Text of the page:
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P&G Japan: The SK-II Globalization

Case Analysis
Current Business Affairs

Presented by: Syed Fawad Hussain

Submitted to: Captain Munawwar Ahmad


June 03, 2011

This case examines P&G and whether or not they have the ability and means to
make their SK –II product a global brand. In this case we examine P&G need for a
new global strategy and their ability to develop SK-II into a worldwide beauty
product. Ultimately we will see the P&G needs to expand their hold in the Japanese
market while becoming more familiar with the needs of potential markets. The key
players in the case study was Paolo de Cesar, the president of max factor Japan, the
hub of P&G’s fast growing cosmetics business in Asia, and previously in charge of
the company’s European skin care business. Yet, as he readily acknowledged that
there was significant risks in P&G’s first ever proposal to expand Japanese brand
into new markets worldwide. Another key player was Alan Lafley, head of P&G’s
beauty care GBU to which de casare reported. In the end it was his organization and
his budget that would support such a global expansion. Lafley would need strong
evidence of the transferability of a brand in a culture, where the consumers,
distribution channels, and competitors were vastly different. Another constraint was
that the P&G’s global organization is in the midst of a 2005 restructuring program
and it can be disruptive.

Throughout its early expansion, the company adhered to set of principles set down
by Watlter Lingle, the first VP of overseas operations. In 1986, the seven divisions in
P&G’s domestic U.S. organization were broken into 26 categories, each with its own
product development, product supply and sales and marketing capabilities. The
company also replaced its international division with four regional entities… each
assuming primary responsibility for profitability. Up to the mid 1980s, P&G Japan
had been a minor contributor to P&G international growth. 12 years after entering
the Japan market, P&G’s board reviewed the accumulated losses of $200m and
eroding sales base decreasing from 44 billion yuan to 26 billion yuan in 1984. But
CEO at that time convinced the board that Japan was strategically important. There
were certain causes of failure in Japan and that was the company had not
recognized the distinctive needs and habits of the very demanding Japanese
consumer. The company had not respected the innovative capability of the
Japanese companies like kao and lion who turned it to be among the world’s
toughest competitors. The company had not adapted to the complex Japanese
distribution system. In 1996, Durk Jager the chief operating officer said that the
development of new products as the key of P&G future growth. He also increased
the budget for R&D by 12% while cutting marketing expenditures by 9%.
Implementation would be painful, he warned in the first five years it called for
closing of 10 plants, and the loss of 15000 jobs- 13% of the worldwide workforce.
Jager said that any organizational change would have to be built on a cultural
revolution. He changed the P&G culture from slow, conformist and risk averse to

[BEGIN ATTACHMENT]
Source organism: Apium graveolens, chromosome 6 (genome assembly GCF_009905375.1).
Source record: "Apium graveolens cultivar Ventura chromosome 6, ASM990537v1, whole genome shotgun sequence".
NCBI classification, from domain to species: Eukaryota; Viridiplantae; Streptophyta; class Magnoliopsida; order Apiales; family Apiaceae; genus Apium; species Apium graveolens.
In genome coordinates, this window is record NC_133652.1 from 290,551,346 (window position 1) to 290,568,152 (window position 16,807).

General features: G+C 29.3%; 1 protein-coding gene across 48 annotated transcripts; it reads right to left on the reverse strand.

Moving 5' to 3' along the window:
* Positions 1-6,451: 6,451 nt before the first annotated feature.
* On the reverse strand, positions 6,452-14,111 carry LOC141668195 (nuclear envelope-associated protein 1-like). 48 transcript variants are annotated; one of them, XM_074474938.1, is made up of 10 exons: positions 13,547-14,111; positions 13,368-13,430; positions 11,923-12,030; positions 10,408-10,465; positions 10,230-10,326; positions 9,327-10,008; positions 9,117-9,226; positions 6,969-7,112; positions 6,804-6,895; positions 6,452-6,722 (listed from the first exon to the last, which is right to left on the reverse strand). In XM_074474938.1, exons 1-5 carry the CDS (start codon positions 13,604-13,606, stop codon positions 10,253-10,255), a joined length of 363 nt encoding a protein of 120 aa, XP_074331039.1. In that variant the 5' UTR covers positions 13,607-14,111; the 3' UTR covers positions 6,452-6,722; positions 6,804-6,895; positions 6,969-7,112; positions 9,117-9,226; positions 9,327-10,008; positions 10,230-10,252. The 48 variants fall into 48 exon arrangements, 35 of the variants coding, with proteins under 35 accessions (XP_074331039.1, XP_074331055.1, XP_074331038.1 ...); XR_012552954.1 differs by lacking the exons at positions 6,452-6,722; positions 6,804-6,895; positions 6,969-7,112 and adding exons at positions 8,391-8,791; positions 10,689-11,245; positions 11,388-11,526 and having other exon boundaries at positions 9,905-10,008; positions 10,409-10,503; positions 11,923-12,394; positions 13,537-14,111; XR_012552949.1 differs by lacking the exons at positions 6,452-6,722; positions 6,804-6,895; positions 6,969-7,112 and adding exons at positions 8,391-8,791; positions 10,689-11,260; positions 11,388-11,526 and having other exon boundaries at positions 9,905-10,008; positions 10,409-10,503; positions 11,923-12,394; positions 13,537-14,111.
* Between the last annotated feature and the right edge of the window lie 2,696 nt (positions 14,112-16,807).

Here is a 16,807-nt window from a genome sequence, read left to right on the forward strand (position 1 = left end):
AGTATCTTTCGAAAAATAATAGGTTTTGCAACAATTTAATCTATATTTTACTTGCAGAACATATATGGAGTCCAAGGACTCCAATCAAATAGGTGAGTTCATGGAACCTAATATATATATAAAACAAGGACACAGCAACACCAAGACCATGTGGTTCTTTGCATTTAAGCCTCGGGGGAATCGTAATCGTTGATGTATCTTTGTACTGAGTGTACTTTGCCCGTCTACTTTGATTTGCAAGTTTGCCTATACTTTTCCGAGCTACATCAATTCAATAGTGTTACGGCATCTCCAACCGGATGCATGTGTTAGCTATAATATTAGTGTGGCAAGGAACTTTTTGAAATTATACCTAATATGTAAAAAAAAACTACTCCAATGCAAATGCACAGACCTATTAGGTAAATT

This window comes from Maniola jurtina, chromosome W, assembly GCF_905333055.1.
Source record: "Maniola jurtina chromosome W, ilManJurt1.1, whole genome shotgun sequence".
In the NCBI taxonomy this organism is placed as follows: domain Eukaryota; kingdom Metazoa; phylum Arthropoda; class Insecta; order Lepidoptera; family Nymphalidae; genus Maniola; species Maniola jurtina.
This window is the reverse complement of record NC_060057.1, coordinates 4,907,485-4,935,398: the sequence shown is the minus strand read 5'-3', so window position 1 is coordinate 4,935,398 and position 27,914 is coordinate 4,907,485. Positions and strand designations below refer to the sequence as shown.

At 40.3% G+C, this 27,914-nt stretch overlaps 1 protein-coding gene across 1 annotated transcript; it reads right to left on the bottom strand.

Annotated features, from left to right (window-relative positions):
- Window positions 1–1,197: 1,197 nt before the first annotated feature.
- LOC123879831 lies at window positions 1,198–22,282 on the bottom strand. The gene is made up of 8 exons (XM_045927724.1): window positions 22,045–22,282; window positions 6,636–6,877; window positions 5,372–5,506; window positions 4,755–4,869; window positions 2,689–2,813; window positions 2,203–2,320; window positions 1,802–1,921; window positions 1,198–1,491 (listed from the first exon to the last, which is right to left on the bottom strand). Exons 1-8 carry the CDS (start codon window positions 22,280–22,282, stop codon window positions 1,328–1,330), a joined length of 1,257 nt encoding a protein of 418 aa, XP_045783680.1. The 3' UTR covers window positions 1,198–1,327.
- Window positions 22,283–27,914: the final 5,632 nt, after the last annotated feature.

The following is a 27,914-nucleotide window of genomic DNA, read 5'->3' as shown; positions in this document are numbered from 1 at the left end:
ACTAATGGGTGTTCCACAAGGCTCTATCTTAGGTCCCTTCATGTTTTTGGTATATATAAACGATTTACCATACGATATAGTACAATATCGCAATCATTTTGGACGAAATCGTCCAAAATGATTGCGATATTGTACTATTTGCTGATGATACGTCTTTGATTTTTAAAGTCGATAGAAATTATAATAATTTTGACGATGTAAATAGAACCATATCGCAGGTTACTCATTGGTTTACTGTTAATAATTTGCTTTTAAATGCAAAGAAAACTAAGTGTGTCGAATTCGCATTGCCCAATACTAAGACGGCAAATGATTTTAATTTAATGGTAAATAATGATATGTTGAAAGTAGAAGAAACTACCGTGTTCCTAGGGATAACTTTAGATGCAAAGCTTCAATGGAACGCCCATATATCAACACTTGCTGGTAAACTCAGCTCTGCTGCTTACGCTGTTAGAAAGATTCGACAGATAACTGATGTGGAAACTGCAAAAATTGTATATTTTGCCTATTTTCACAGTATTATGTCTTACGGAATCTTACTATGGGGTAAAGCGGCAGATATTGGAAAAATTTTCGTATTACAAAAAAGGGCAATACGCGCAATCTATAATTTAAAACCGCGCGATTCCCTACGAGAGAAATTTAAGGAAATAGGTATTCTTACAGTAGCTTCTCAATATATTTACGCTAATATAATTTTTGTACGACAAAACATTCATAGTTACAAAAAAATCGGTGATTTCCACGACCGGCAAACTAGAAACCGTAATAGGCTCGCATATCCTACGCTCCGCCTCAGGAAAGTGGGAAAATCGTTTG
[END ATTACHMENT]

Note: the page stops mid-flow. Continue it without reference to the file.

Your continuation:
stretch, innovation and speed. Reinforcing the new culture were some major
changes to P&G’s traditional systems and processes. Performance based
component of compensation so that for example, the variability of a vice president’
annual day package increased from a traditional range of 20%. And to motivate
people, he extended the reach of the stock option plan from senior management to
virtually all employees. Going forward jager argued for an integrated business
planning process where all budget elements of the operating plan could be
reviewed and approved together. The most drastic change introduced in O2005,
primary profit responsibility shifted from P&G’s four regional organizations to seven
global business units (GBU). GBU were also charged with the task of increasing
efficiency by standardizing manufacturing process, simplifying brand portfolios and
coordinating marketing activities. The restructuring also aimed to eliminate
bureaucracy and increase accountability. Furthermore, numerous committee
responsibilities were transferred to individuals. Japanese women were among the
most sophisticated users of beauty products in the world and on a per capita basis,
they were the world’s leading consumers of these products. With such a small share
of such a rich market, de cesare felt that a strategy of product innovation and
superior in-store service had the potential to accelerate a growth rate that had
slowed to 5% per annum over the past three years. De cesare was extremely
excited about SK-II potential for growth in its home market. One loyal SK-II customer
in Japan already spends about $1000 a year on the brand. Even if you were a
regular consumer of all P&G’s other products from toothpaste and deodorant to
shampoo and detergent all together you would spend nowhere near that amount
annually. A very different opportunity existed in china, where P&G had been
operating only since 1988. China is widely predicted to become the second largest
market in the world. The prestige beauty segment is growing at 30% to 40% a year
and virtually every major competitor in that space is already here. Furthermore, the
skeptics wondered if the Chinese consumer was ready for SK-II. Unlike china, Europe
had a relatively large and sophisticated group of beauty-conscious consumers who
already practiced a multi-step regimen using various specialized skin-care products.